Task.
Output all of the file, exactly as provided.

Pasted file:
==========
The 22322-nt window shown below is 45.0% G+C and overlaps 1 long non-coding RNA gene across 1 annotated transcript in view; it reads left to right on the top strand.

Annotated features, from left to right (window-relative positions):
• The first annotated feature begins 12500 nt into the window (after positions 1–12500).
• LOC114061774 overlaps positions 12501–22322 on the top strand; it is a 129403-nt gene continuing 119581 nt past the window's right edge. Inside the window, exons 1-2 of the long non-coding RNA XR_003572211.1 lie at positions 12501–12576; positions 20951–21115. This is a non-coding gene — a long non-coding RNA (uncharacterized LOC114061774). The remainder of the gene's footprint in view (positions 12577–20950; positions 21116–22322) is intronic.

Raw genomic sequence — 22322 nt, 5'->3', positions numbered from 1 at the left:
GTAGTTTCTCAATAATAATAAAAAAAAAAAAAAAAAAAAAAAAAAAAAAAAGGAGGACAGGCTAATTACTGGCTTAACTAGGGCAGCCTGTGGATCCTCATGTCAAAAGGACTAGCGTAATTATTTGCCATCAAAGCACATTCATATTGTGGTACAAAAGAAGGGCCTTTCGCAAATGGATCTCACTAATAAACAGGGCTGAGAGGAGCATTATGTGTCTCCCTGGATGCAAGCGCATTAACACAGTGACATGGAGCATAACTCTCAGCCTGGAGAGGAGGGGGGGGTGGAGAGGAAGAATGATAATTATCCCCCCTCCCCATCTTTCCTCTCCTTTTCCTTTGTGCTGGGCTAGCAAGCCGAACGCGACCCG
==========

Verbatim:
The 22322-nt window shown below is 45.0% G+C and overlaps 1 long non-coding RNA gene across 1 annotated transcript in view; it reads left to right on the top strand.

Annotated features, from left to right (window-relative positions):
• The first annotated feature begins 12500 nt into the window (after positions 1–12500).
• LOC114061774 overlaps positions 12501–22322 on the top strand; it is a 129403-nt gene continuing 119581 nt past the window's right edge. Inside the window, exons 1-2 of the long non-coding RNA XR_003572211.1 lie at positions 12501–12576; positions 20951–21115. This is a non-coding gene — a long non-coding RNA (uncharacterized LOC114061774). The remainder of the gene's footprint in view (positions 12577–20950; positions 21116–22322) is intronic.

Raw genomic sequence — 22322 nt, 5'->3', positions numbered from 1 at the left:
GTAGTTTCTCAATAATAATAAAAAAAAAAAAAAAAAAAAAAAAAAAAAAAAGGAGGACAGGCTAATTACTGGCTTAACTAGGGCAGCCTGTGGATCCTCATGTCAAAAGGACTAGCGTAATTATTTGCCATCAAAGCACATTCATATTGTGGTACAAAAGAAGGGCCTTTCGCAAATGGATCTCACTAATAAACAGGGCTGAGAGGAGCATTATGTGTCTCCCTGGATGCAAGCGCATTAACACAGTGACATGGAGCATAACTCTCAGCCTGGAGAGGAGGGGGGGGTGGAGAGGAAGAATGATAATTATCCCCCCTCCCCATCTTTCCTCTCCTTTTCCTTTGTGCTGGGCTAGCAAGCCGAACGCGACCCG